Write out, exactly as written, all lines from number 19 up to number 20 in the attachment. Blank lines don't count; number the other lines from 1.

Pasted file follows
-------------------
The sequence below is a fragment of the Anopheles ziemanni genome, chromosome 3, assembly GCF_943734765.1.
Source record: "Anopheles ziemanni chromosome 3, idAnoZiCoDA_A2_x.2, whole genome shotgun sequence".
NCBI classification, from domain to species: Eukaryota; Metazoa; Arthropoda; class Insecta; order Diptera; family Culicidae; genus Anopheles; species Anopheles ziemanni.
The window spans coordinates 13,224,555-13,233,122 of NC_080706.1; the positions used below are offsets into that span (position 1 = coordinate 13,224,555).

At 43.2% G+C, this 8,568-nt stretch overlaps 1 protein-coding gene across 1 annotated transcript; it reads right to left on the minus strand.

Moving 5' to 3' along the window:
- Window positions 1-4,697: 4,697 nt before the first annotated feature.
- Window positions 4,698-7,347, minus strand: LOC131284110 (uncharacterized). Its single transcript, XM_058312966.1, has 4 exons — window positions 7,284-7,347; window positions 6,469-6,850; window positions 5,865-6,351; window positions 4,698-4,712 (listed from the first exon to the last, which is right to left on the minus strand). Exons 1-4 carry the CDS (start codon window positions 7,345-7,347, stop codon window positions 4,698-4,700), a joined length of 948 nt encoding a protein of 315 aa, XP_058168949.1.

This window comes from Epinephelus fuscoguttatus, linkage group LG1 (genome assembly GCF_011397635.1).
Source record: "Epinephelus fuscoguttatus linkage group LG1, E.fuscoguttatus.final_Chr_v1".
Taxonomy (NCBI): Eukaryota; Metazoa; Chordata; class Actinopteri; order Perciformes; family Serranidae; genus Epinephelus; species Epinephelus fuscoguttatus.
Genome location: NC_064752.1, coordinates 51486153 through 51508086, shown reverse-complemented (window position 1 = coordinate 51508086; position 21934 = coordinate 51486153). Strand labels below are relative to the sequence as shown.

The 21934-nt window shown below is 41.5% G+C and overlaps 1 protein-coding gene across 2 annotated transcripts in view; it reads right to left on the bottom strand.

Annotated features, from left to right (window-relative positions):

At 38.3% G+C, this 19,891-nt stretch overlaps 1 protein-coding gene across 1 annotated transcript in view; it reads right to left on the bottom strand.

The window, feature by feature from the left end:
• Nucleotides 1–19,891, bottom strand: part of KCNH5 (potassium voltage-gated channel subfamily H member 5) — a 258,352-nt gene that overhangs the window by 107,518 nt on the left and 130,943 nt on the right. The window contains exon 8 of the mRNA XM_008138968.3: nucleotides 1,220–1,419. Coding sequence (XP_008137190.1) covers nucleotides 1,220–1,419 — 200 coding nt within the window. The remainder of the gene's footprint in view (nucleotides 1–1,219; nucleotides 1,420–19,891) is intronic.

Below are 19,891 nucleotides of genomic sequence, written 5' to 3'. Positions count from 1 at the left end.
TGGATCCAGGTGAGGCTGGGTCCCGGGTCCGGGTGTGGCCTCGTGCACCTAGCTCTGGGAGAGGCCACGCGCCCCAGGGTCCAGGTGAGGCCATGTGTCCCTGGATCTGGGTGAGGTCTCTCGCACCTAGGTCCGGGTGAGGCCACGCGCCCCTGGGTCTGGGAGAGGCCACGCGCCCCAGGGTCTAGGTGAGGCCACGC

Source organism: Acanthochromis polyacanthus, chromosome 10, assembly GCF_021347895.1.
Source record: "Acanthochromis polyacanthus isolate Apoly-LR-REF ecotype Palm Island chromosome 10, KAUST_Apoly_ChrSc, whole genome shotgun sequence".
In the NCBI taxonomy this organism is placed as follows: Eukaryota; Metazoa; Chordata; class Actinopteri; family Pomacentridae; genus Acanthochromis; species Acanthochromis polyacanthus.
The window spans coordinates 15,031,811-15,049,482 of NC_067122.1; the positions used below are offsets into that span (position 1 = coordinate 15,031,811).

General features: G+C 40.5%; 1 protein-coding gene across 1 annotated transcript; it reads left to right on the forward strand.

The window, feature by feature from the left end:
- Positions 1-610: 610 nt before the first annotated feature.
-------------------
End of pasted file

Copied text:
TGGATCCAGGTGAGGCTGGGTCCCGGGTCCGGGTGTGGCCTCGTGCACCTAGCTCTGGGAGAGGCCACGCGCCCCAGGGTCCAGGTGAGGCCATGTGTCCCTGGATCTGGGTGAGGTCTCTCGCACCTAGGTCCGGGTGAGGCCACGCGCCCCTGGGTCTGGGAGAGGCCACGCGCCCCAGGGTCTAGGTGAGGCCACGC

Source organism: Acanthochromis polyacanthus, chromosome 10, assembly GCF_021347895.1.